A number of historians have argued that the agrarian settlement structure in medieval Orkney, with settlements organised into townships surrounded by common hill dykes made of turf or stone, inside which the inhabitants practised open field farming, is particular to these islands and profoundly different from the Norwegian settlement structure in the same period (Clouston 1932). Yet, the Norwegian presence in Viking age and medieval Orkney is an undisputed fact (Sandnes 1996:49). I believe that there are more similarities between the Orkney townships and the village-like, pre-improvement settlements in SW Norway, than there are differences. The present article seeks to substantiate this claim through some examples, and argues that the two systems are in fact slightly different versions of a system once widely distributed across medieval Northern Europe.
No one, I think, has described the traditional farming landscape of Orkney better than the historian Hugh Marwick:
‘If a 17th century farmer, returning from the shades, could view again his Orkney farm today, the first thing probably to strike his attention would be the difference in the fields. He would find these, no doubt, reduced in number, but of larger average size, more systematically squared off, and (strangest of all) mostly enclosed by fences or stone dykes. For at the time of which we speak, individually enclosed fields were very rare, the only enclosure, practically speaking, being the turf hill-dyke which ran round the outskirts of the arable land of the farm, or, more usually, of the several farms of a tunship, and which was repaired each summer to exclude the farm animals from straying over the arable lands inside, so long as the crops were on the ground. As soon as the crops were ’inned’, (…) the ‘grinds’ or ‘slaps’ in the hill-dyke were thrown open, and the animals flocked in to graze on the arable lands, over which they were permitted to roam indiscriminately until sowing time once more came round. Not all the ground, however, within the dyke was arable. In most cases, perhaps in all, there were patches of ‘meadow’; and there were of course the ‘balks’ or irregular patches of ground between the arable rigs – all combining to form a patchwork design the component parts of which, (…) were common to practically every farm in the county (…)’ (Marwick 1939:2f.).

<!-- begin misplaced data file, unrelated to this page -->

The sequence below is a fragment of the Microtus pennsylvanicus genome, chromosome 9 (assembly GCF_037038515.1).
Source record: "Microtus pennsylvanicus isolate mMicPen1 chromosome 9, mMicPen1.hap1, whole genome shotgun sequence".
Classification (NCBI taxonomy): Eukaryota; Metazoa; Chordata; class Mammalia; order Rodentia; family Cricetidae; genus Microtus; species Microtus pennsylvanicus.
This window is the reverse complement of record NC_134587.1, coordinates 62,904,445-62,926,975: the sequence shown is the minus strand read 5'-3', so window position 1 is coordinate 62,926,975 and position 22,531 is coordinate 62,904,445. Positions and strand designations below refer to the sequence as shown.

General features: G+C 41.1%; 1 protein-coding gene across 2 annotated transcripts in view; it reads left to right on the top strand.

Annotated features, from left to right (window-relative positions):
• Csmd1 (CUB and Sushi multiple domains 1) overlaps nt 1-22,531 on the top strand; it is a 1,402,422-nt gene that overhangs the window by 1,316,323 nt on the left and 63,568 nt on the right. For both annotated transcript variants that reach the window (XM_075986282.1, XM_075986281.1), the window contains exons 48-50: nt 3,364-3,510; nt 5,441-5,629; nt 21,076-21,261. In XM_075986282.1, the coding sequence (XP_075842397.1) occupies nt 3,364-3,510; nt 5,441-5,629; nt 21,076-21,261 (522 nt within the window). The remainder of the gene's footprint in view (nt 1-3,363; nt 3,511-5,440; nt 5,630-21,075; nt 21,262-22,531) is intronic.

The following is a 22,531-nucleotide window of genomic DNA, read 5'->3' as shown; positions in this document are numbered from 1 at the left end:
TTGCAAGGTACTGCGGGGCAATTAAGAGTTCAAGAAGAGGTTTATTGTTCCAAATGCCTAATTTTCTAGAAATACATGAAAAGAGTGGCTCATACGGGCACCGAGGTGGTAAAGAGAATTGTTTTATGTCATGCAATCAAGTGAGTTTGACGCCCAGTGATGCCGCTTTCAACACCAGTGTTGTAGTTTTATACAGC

Most of Orkney’s households were to be found in such multiple-occupancy townships. However, there were a large number of single farms, the biggest of which were of township-size (Thomson 2001:315ff). Property relations could vary considerably within a township. William Thomson cites an example from Herston, South Ronaldsay, where ‘there were people who were udallers, others held their land by a feu, and some owned land by more than one kind of tenure; some farmers were owner-occupiers, others were tenants of lairds whose residence was elsewhere, and in addition there were two or more households of cottar subtenants’ (ibid.).
The settlement structure within one such township could be very complex. Berit Sandnes writes about one township (Grimeston, Harray, Mainland) that it consisted of ’several smaller towns or districts, such as Isbister, Horraquoy, Beneath the Dyke etc’ (Sandnes 1996:66). This last ’district’ was actually surrounded by a separate dyke. The farms Vola, Nistaben, Behind the Town, and Windywa’s belonged to Beneath the Dyke (ibid.).